And I’m not, by any means, suggesting that money doesn’t matter. It matters a great deal. To a business, it’s the very lifeblood that keeps it going.

So if money is easy to make, why are you being stopped in your tracks by the fear of losing money? It’s because you’re not certain about your purchase. Certainty leads to action, and you need to get certain about your money. Either hire that staff member or don’t. The only thing you shouldn’t do is sit on the fence. You have to pull the trigger. Stop aiming and make a decision. It’s the only way forward.

When making your choice, the main thing you’ll need to learn is the difference between an investment and an expense. Expenses are things that you’ll get nothing from, not even a potential return on your investment. A useless employee who drags down the whole team with complaints is an expense. Your electricity bill is an expense. (Though in fairness to electricity, at least you get some light out of the deal. But it’s still an expense.)

An investment is something that has, at the very least, a potential for a return. Your marketing and advertising are an investment. Your courses and continuing education are an investment. It’s just that most people get it wrong. Read my article on branding to find out why.

So what about those pesky marketing companies that don’t deliver?

You deal with them by examining what went wrong with the last company, before you meet with them. You ask them what they plan to do for you. If it sounds like the last company you hired, they’re probably just as bad. Here are key trigger words and phrases you should look out for:

  • Branding
  • Name recognition
  • PR
  • News coverage
  • Web design
  • It’s about you as the doctor
  • Social media page
  • Twitter
  • Facebook
  • Join the online conversation
  • Inbound marketing
  • Proprietary software
  • Build you X number of links per month
  • Write you X number of articles per month
  • Facebook contests
  • Viral videos
  • Viral content
  • Followers
  • Likes

All those words should make you question them deeper, or better yet, just end the meeting and move on. If they’re going on about any of those topics, they probably don’t have a clue.

When you’re deciding who to contract, you need to make sure that you’re buying progress, not activity. If the company you’re talking to is handing you a long list of deliverables, run for the hills. Your success will not come about from activity. As I say in my bookActivity does NOT equal progress.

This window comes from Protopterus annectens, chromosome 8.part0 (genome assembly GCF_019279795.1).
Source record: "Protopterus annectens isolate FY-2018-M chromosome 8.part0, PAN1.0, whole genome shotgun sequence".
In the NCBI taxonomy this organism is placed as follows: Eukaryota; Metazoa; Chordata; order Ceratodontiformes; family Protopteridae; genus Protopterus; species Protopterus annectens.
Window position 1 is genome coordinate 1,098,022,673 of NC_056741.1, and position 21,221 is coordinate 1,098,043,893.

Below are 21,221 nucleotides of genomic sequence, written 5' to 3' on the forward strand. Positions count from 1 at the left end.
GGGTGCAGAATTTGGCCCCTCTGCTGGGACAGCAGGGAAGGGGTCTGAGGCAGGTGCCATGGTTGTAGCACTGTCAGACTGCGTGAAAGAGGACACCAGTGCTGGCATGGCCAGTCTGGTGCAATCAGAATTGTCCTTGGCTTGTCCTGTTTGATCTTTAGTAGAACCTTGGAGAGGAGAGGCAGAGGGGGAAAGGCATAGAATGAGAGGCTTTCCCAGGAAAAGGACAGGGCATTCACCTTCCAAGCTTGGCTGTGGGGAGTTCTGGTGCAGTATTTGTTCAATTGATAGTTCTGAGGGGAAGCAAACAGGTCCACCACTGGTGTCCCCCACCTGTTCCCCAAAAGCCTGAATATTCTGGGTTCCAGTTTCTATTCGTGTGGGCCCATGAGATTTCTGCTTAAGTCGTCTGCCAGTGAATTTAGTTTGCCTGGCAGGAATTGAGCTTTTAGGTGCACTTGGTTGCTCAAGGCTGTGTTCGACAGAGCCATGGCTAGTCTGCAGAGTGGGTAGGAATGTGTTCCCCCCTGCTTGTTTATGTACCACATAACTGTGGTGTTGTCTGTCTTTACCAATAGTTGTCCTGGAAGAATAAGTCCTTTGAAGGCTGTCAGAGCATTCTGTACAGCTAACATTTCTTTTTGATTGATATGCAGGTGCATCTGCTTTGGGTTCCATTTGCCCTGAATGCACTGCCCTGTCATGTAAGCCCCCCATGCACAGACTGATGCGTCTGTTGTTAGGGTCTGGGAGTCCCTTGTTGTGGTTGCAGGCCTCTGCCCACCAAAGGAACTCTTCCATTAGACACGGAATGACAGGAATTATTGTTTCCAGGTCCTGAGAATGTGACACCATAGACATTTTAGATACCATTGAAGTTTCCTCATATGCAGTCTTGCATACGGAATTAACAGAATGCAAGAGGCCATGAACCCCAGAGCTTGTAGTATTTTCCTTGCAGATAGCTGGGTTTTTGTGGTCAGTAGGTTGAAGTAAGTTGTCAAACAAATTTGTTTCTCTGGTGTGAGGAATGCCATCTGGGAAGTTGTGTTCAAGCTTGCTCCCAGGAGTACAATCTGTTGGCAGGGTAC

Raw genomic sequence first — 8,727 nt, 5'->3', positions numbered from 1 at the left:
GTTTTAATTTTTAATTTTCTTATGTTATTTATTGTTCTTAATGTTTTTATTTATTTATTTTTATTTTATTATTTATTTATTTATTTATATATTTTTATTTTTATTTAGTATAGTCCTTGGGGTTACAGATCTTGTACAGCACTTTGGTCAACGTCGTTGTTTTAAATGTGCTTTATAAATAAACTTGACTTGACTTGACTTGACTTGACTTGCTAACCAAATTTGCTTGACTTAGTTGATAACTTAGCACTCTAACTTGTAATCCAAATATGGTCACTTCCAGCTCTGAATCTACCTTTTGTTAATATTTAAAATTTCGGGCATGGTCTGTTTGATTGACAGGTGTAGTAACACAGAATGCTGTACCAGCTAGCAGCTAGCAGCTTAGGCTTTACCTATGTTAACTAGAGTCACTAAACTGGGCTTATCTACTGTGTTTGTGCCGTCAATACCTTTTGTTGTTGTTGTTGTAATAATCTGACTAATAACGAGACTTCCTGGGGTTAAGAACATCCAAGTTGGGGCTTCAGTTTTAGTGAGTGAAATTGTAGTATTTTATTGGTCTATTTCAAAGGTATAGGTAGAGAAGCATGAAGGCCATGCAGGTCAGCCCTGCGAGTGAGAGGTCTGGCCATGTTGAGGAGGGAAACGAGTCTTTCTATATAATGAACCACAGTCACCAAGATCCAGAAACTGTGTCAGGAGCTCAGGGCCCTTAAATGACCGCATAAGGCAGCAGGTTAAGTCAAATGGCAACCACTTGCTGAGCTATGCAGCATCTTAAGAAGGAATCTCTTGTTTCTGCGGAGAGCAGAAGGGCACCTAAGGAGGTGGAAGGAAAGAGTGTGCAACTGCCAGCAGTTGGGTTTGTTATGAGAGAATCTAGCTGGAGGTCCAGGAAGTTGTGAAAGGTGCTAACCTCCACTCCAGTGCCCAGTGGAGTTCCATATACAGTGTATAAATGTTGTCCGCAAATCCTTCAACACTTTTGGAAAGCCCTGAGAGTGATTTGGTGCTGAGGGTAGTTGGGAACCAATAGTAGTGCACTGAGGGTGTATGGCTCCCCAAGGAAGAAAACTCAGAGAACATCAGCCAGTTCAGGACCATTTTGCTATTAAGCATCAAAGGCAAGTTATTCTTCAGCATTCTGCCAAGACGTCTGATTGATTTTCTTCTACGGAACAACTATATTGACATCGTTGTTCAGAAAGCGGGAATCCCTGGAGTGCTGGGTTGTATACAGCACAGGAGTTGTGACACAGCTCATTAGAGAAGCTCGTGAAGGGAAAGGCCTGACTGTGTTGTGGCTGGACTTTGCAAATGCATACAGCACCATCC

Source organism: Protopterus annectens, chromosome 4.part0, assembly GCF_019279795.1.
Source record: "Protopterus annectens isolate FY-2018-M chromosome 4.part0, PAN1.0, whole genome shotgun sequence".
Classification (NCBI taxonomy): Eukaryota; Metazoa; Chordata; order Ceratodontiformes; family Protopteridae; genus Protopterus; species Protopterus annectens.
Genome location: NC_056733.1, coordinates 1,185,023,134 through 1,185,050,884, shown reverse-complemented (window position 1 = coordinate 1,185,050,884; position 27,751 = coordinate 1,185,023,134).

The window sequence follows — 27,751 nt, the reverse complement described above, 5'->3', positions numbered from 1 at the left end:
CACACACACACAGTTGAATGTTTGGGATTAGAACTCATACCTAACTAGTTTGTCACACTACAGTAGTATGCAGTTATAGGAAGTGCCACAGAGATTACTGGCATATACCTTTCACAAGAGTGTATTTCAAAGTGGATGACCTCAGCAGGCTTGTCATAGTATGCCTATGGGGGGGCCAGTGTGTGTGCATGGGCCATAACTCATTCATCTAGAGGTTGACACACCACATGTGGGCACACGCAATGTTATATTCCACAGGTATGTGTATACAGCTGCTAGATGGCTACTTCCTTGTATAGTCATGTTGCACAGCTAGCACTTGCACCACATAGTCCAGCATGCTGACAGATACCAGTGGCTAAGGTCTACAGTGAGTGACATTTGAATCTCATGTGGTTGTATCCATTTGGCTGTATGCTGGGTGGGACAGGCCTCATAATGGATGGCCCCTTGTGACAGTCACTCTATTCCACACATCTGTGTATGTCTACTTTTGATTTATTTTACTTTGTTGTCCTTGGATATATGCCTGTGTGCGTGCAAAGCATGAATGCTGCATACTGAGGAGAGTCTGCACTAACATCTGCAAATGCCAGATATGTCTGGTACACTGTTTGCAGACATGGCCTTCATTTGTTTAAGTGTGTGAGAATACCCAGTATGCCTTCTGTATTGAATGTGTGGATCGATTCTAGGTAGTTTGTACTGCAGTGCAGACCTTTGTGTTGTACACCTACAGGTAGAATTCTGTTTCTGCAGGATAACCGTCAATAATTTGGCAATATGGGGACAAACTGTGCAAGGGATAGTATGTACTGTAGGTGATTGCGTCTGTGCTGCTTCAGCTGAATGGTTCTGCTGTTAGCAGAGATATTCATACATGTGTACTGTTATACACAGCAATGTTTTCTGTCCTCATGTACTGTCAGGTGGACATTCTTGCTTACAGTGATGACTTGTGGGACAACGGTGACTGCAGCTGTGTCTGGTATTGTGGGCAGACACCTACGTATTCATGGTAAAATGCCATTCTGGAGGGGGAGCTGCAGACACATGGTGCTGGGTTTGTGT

When you’re looking to hire a marketing firm, you need to make sure that their focus is not on you. Their focus should be on your prospective patients. Here are some general guidelines that should send off alarm bells.

  1. They work with multiple competitors in your city and pitch their “experience” as an asset. Your competitors should be dirt to you and to them. Unless you have a way to make money off of these competitors, your marketing company’s only interest should be in taking away 100% of their marketshare. How can you trust the marketing company not to take your proprietary discoveries and use them with your competitors as well? You can’t. And you shouldn’t hire a trojan horse.
  2. They’re generalist. They work in all industries and promise to help you get leads. Because converting traffic to leads is all about understanding the buyer well enough to target their psychology, the generalized tactics these companies use seldom work. Be weary of anyone that tells you about “best practices.” The truth is that nobody knows 100% what will work in YOUR market. It needs to be tested. Or they need to have a proven system that works for YOU.
  3. They’re designers, not marketers. Winning business out of the market is not about how pretty your site looks. It’s about sucking in the leads and converting them into paying clients. That’s the job of your marketing. Be weary of hiring a designer to do a marketer’s job. In general, designers want to make you pretty. Marketers want to make you money.
  4. They’ve never built up a successful cosmetic practice.There’s a lot to be said for experience. It’s all well and good to make you nice-looking ads, or get you to the top of Google. But what happens when you come across a problem that’s not related to that? Building a practice requires the expertise and intellect to overcome the roadblocks that arise as you grow. If your marketing company hasn’t built a successful cosmetic practice, they won’t know how to deal with the unexpected and industry-specific issues.
  5. They have a long-term contract. I learned long ago that if we do a great job, contracts are a formality. Clients don’t want to leave me when they see that I make them money. In the past, I’ve come across situations where clients were being held to year-long contracts they couldn’t get out of, and even cases where the supplier was holding their domain name hostage. These practices are despicable. If your marketing company doesn’t have the balls to stand on their own merits, they shouldn’t be hired. Anything beyond a three-month contract is unnecessary. You’ll be able to see progress in three months and know if something has the potential of working at the six-month mark. If they don’t have a simple termination clause in the contract, don’t sign it.